Is Empathy For Nature Missing from the UN Climate Talks?Dec 9th, 2014 | By admin | Category: Environment/Sustainability
By Suzanne York, www.howmany.org
From the outside, it seems like the UN climate negotiations are all about wordsmithing, rehashing decades-old arguments on responsibility, finance and a little bit about impacts on people.
It is more difficult to hear about the planet, i.e., nature, in the talks. When it does come up, nature is often reduced to a commodity . The earth is enduring its sixth mass extinction. Do negotiators really care?How Long Will We Have Wild Animals?
Recent reports on decline in biodiversity – especially of beloved creatures – underscores the urgency of finding real solutions to climate change.
World Wildlife Fund’s Living Planet Report 2014 should have set off alarms with its finding that wildlife numbers have declined by 52 percent over the last 40 years.
Another report found that giraffes are on the decline and close to extinction – the population of African giraffes has decreased by 40 percent over the last 15 years. They are dramatically losing habitat. Soon, if you want to see the world’s tallest animal, you will only be able to do so at a zoo and not in the wild.
Globally, there are at most 3,000 Bengal tigers in the wild, and about half are found in India. A record number of tigers have died in India in the past four years – a total of 274 – according to government census. More than 70% of tiger deaths were due to poaching.
Elephants? Forget them too, victims of poaching of their ivory tusks to be made into luxury items. A study published in the Proceedings of the National Academy of Science found that since 2010, an average of nearly 35,000 African elephants have been killed annually.
Humans are altering the face and fate of the Earth. We all consume resources, and yes, some more than others, but whether human environmental footprints are big or small, there is still an impact on the environment. There are over 7 billion people today and likely to be 9 billion by 2050. How world governments can reduce carbon emissions in the face of increasing population is not being talked about much here in Lima.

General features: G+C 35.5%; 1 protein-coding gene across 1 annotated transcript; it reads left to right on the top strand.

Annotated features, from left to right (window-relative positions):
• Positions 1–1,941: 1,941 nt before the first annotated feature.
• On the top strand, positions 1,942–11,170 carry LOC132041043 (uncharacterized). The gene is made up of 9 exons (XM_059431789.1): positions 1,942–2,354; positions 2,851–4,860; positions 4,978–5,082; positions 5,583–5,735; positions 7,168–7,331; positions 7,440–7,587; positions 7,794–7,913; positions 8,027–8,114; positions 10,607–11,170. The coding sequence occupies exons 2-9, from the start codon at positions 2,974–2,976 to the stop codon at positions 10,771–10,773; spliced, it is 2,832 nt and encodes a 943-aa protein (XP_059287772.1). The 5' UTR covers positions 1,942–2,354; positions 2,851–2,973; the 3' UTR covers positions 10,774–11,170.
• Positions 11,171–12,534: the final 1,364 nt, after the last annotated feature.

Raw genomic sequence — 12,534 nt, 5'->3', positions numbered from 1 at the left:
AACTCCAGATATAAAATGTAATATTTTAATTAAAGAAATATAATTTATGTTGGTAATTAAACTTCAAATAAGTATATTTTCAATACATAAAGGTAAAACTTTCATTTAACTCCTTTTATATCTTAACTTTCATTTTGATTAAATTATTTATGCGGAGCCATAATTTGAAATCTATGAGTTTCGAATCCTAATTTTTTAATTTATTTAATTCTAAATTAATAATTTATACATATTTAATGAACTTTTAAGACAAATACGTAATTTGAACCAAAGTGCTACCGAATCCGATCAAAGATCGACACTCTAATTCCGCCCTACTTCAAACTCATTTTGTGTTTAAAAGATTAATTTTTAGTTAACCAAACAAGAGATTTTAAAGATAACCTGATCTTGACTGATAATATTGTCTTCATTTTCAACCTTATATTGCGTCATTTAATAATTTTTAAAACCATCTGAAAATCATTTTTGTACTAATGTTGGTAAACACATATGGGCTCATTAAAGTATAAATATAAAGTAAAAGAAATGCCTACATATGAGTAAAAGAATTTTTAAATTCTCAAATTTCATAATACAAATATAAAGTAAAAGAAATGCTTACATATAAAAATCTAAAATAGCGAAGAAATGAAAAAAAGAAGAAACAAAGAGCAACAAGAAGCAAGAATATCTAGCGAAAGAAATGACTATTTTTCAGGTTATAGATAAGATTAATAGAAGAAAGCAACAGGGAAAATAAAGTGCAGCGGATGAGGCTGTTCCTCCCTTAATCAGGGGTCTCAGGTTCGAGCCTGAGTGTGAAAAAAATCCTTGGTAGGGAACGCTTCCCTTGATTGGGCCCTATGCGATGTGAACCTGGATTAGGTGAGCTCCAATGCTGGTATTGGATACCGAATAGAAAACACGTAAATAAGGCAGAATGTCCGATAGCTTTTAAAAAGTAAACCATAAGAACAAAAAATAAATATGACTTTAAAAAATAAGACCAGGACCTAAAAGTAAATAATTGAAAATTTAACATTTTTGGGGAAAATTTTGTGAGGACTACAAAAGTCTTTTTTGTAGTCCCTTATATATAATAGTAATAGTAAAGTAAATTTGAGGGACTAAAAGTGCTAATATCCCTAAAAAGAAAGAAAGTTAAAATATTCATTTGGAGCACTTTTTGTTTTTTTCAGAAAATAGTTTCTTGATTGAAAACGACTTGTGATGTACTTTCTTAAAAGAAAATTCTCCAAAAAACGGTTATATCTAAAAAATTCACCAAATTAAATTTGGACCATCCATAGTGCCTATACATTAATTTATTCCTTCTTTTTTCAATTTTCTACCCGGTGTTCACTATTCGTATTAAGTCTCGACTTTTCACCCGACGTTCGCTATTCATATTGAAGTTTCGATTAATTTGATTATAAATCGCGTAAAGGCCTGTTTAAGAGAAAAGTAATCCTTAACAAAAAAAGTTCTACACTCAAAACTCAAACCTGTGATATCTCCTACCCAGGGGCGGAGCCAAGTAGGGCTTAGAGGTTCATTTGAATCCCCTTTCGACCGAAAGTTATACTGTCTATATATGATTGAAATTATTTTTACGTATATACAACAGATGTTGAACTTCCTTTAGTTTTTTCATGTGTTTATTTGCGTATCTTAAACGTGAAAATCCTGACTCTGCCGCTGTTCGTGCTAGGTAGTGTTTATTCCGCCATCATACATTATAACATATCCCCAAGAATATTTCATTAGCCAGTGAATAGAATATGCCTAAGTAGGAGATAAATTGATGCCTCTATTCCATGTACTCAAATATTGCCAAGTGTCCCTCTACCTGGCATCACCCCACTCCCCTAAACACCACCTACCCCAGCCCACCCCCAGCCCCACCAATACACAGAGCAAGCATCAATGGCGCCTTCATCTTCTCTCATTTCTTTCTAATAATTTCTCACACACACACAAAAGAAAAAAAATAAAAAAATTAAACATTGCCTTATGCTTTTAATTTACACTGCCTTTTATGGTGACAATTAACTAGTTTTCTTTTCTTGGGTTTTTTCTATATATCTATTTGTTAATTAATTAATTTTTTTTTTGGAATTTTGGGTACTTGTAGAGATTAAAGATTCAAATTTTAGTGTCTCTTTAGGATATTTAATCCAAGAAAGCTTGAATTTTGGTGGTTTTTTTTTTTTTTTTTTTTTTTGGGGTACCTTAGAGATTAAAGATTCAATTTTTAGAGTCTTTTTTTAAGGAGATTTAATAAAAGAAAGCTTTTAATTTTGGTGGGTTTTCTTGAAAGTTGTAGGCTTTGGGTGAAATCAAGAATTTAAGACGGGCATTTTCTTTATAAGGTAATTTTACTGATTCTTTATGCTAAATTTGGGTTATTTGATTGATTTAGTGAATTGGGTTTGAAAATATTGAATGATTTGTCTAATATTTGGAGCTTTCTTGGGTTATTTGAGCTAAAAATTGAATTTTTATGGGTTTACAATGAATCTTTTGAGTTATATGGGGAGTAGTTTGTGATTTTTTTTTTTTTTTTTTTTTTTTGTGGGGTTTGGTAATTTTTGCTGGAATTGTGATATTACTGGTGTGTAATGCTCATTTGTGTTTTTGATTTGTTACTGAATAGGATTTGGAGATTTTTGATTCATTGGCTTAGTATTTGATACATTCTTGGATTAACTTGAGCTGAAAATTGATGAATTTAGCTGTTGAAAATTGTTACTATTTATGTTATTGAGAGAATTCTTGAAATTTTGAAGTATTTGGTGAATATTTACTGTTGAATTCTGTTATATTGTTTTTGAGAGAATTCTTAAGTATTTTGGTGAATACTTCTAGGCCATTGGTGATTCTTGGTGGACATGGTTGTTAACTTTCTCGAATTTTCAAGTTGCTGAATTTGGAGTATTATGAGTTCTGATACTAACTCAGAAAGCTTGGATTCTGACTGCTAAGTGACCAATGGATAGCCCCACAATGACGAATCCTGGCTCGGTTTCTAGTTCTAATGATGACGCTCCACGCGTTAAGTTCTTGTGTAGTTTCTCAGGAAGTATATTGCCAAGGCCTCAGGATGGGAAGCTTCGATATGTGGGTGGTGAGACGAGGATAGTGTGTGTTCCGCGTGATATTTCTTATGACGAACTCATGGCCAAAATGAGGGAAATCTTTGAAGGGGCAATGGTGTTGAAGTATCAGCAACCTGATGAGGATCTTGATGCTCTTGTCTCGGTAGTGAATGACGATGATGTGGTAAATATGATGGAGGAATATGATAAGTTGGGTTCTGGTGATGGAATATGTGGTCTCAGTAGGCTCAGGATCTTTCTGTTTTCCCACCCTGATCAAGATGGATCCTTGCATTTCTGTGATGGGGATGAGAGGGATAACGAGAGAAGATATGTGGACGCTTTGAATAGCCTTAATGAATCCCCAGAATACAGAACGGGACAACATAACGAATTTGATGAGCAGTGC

“We are Destroying Ourselves”
One side event at the Lima UN climate conference focused on the rights of nature. It took place as a people’s tribunal, placing the global corporate economic system on trial, and put forth the view that nature is a rights-bearing entity and not a commodity. Cases were presented that ranged from fracking to oil drilling in the Amazon to destruction of the Great Barrier Reef.
Patricia Gualinga, a Kichwa indigenous woman from Ecuador, said that in regards to nature, our eyes are closed. We depend upon and are connected to species, she asked, but “who is talking on behalf of these creatures?” In her passionate presentation, Gualinga pleaded that we have gone beyond the limits of what is allowed. “We are like kids,” she said, and we don’t understand that we “are destroying ourselves.”
The eyes of developed countries are closed, and many developing countries are joining the ranks as they pursue economic growth. They all chase the growth mentality at any cost, where it is not too high of a price to pay to destroy the Amazon for oil, indigenous lands in Canada for tar sands, rural communities in Peru for gold, silver and copper.
The UN is not listening to this because for now it is part of the problem. While it certainly does important work, at the same time it also promotes false solutions such as carbon markets and carbon offsets as the path to a better world. These are not solutions for indigenous peoples or nature, nor for industrialized society. We forget or ignore that we are part of the ecosystem and web of life at our own peril.
Recognizing Our Sacred World
Casey Camp-Horinek, an indigenous woman leader from the Ponca Nation in Oklahoma, said at the rights of nature tribunal that “Mother Earth is a living organism as truly as we are.” She spoke of how we need to set our human egos aside and “recognize the sacred relationship” we have with the biosphere of earth.
UN negotiators, governments, many NGOs, and people need to hear this to bring about real change to cope with climate impacts. In the words of Camp Horinek, “We all have to be aware, and the time is now for us to make the difference.”
Suzanne York is a senior writer with the Institute for Population Studies and is in Lima, Peru for the UN global climate talks.